DEAR ABBY: It saddened me to read the letter from "Lacks the Mothering Gene" (Sept. 15). Seven months pregnant, she feels nothing for her baby, and her husband is furious with her for feeling as she does.
You told her that she should discuss this with her obstetrician, and you were sure that once the baby arrived she would fall in love with her baby. Not always, Abby. There are, in fact, many situations where mothers do not fall in love with their babies.
I have led pregnancy and postpartum support groups for 20 years, and I would have advised "Lacks" to see someone who is professionally trained in working with women who are psychologically distressed during pregnancy. Sometimes there are multiple, complex reasons why women feel negatively toward their babies, and she needs a place where she can talk about such matters.
I admire her, because in spite of her lack of feelings at this time, she's still determined to be an excellent mother. I have every confidence that with the proper support, she can be. -- WILLIAM S. MEYER, ASSOCIATE PROFESSOR, DUKE UNIVERSITY
DEAR MR. MEYER: Thank you for lending your expertise and sharing your sound advice. Responses to that letter included testimonies from women wanting "Lacks" to know she was not alone. My newspaper readers comment:
DEAR ABBY: My mother found herself pregnant shortly after she and my father were married. She was not happy about it, and it caused a lot of conflict. She made my life unbearable. I think "Lacks" should rethink her options.
It took years of therapy for me to realize I was not to blame for my parents' fights or for everything that was wrong. Mother was a classic narcissist, and her toxic relationship with me didn't end until after her death.
Some women should not be mothers. If they can't be, they should place the child for adoption. That way, the child will have a chance to grow and thrive in a loving environment. -- R.P. IN CARMICHAEL, CALIF.
DEAR ABBY: I struggled through my son's infant-through-preschool years and forced myself to give up my career to be a stay-at-home mom because I'd been told it was best for him. It was agonizing for me. I wondered if I was defective.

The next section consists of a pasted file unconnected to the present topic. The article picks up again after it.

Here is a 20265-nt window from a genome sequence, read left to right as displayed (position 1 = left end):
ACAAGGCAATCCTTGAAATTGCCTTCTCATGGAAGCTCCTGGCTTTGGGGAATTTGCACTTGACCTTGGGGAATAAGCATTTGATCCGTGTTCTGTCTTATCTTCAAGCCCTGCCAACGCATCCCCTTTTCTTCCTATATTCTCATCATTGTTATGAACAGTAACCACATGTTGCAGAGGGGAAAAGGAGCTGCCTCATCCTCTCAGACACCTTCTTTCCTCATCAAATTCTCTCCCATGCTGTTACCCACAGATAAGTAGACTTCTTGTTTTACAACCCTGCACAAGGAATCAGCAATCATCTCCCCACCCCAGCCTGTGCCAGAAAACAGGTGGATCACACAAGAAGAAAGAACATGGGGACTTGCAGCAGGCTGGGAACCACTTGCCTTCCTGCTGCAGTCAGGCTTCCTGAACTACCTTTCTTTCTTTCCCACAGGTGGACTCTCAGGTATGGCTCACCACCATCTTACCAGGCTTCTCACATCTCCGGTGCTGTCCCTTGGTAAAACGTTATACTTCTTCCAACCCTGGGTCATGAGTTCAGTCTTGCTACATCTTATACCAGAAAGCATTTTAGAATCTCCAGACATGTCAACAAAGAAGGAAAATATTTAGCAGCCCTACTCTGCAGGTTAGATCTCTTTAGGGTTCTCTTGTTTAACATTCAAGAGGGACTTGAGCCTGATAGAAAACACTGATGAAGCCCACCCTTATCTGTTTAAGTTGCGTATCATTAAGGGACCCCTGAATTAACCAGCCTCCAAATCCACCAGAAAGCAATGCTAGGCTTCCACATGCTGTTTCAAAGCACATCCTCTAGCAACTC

However, now that my son is school-age, I have discovered I am actually a great mom and love spending time with him. What I lacked as a "baby mom," I have more than made up for as a "kid mom." As such, I have returned to the workforce and have no guilt over dropping off my second child -- a toddler -- at day care.
"Lacks" will find her niche eventually, but she shouldn't beat herself up while she's looking. -- REBECCA IN FAYETTEVILLE, N.C.
DEAR ABBY: I am a birth doula who assists couples through pregnancies and birth. I don't find every client with a big belly on a pink cloud. I highly recommend a certified birth doula to help through the hard times. They can be found at www.DONA.org, the website for the international doula organization. Several doulas can be interviewed in order to find a good fit and one who understands the situation. -- BIRTH DOULA IN OREGON
DEAR ABBY: I think what "Lacks" is feeling is common. Yet we are never supposed to talk about it. A woman who feels less than jubilant about the responsibilities of motherhood is viewed as unwomanly and selfish. Some women are just not fulfilled being mothers, and there's nothing wrong with that.
I resented motherhood until I began to focus on my children as the amazing people they are. Reluctant moms should get curious about their children, or get involved with a good neighborhood baby group or a parent coach. It helps to have someone to talk to when things get rough. -- NEW MOM IN WASHINGTON